Hard Plumb/Pump Overheating

JamesW

TFP Expert
Mar 2, 2011
27,769
What is the filter pressure when the pump is on?

The filter is going to provide enough resistance to keep the pump from going into full runout.

I suspect that it's a combination of a power supply problem and probably a failing motor.

At the motor rated amperage, the wires are too small for the load and the distance.

Also, the connections are probably beginning to burn and oxidize.
 

JamesW

TFP Expert
Mar 2, 2011
27,769
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If you look at just the filter, it provides enough head loss to prevent runout by itself.

Just accounting for the filter, you get 64 gpm at 36 feet of head loss.

If you add on the multiport and the plumbing, the head loss is even higher.

The multiport will provide probably 10 feet of head loss.

Even with zero TDH from the plumbing, the filter and multiport should prevent runout.

Note: The filter head loss chart might include the multiport head loss, but it is not clear if the multiport is included or not.

Note 2: The filter has 2.2 square feet of surface area. The flow should not exceed about 15 gpm per square foot, which is 33 gpm.

If you use 20 gpm per square foot, it's 44 gpm.

Anything over 44 gpm is really too much flow.

The flow provided by the pump is significantly more than the filter should get.

Going to a much smaller pump or a two speed pump or a variable speed pump would be a good idea.

It will allow the filter to work better and it will cut your energy costs by up to 90%.
 
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Sammypants

Member
Jun 17, 2020
13
Texas
What is the electrical supply?

Is the wiring in good condition end to end?

Does the motor sound different?
It’s a 110v. Wiring is all in good condition. Motor doesn’t sound any different to me. Just shutting off, I think because of overheating.

Unfortunately, I think I will need to replace the pump, but really can’t do a $800-1000 pump right now.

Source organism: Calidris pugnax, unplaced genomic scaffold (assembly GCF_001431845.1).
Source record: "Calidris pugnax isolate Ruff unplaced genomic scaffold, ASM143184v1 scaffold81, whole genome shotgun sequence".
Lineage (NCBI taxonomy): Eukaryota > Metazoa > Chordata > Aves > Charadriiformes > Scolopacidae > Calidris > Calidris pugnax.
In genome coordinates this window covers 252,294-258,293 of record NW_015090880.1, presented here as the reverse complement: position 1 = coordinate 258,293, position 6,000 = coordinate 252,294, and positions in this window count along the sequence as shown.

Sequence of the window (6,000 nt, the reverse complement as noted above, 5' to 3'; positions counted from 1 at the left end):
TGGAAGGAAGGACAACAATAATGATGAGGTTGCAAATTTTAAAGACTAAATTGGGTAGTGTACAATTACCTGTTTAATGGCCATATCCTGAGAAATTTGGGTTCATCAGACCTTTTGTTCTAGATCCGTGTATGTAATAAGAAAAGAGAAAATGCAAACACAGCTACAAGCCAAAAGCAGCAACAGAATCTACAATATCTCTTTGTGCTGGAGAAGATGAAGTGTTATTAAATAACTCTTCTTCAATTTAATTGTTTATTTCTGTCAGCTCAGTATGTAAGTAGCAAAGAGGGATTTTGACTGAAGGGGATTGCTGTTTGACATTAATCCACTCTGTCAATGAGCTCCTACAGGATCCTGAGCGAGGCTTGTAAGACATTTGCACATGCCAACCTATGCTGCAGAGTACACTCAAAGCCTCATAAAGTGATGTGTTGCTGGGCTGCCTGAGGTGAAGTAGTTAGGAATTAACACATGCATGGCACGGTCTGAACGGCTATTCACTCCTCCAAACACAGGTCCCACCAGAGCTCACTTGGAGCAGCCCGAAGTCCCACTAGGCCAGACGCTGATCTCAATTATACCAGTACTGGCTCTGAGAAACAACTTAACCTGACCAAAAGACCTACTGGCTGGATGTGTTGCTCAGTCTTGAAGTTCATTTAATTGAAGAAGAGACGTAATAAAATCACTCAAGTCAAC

The pump is about 11 years old.

So, maybe it's failing.

It looks like the electrical is an extension cord?

If you are not comfortable working with electricity, get someone to run a good power supply to see if that helps.

If not, you probably need a new pump.

I would plan to switch over to 240 volts with a new power supply and a variable speed pump.

I would also move the equipment away from the pool by at least 5 feet to avoid getting water splashed on the equipment while kids are swimming.
Copy all. Thank you for the help. Yes it’s a heavy gauge, construction site extension while we have a trench done for running a dedicated line to that area.
 

Sammypants

Member
Jun 17, 2020
13
Texas
What is the filter pressure when the pump is on?

The filter is going to provide enough resistance to keep the pump from going into full runout.

I suspect that it's a combination of a power supply problem and probably a failing motor.

At the motor rated amperage, the wires are too small for the load and the distance.

Also, the connections are probably beginning to burn and oxidize.
Filter pressure runs about 12 normally after backwashing. New sand installed this year when we opened the pool.

We are trenching a new dedicated outlet to that area now.
 

JamesW

TFP Expert
Mar 2, 2011
27,769
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If you want a single speed pump, I would suggest a SP2600X5 (115 volt).

If you want a two-speed, I would suggest a SP2607X102S (230 volt).
 

Sammypants

Member
Jun 17, 2020
13
Texas
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If you want a single speed pump, I would suggest a SP2600X5 (115 volt).

If you want a two-speed, I would suggest a SP2607X102S (230 volt).
Thank you!
 

JamesW

TFP Expert
Mar 2, 2011
27,769
Depending on the utility, you might qualify for a rebate on a variable speed pump.

Example:

A $300 rebate from Austin Energy

Participating Contractor Required for Rebate

Austin Energy requires that you use a participating contractor to install the variable speed pool pump to qualify for this rebate. Your participating contractor can help you choose the right equipment for your home.


Running at low speed continuously will give you the best water quality and the lowest energy cost.

It will also be the quietest option.

You can probably get enough flow at 1,500 rpm on a SuperFlo VS.

I would consider a SuperFlo VS.

The Hayward SP23520VSP would work.

 
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JamesW

TFP Expert
Mar 2, 2011
27,769
If you get the SP2600X5 Superpump, the flow will probably be about 40 gpm, which is higher than ideal, but still acceptable.

If you get the SP2607X102S, the flow on low will be about 25 gpm or about 50 gpm on high.

25 gpm would be a good flow and it would be more than enough.

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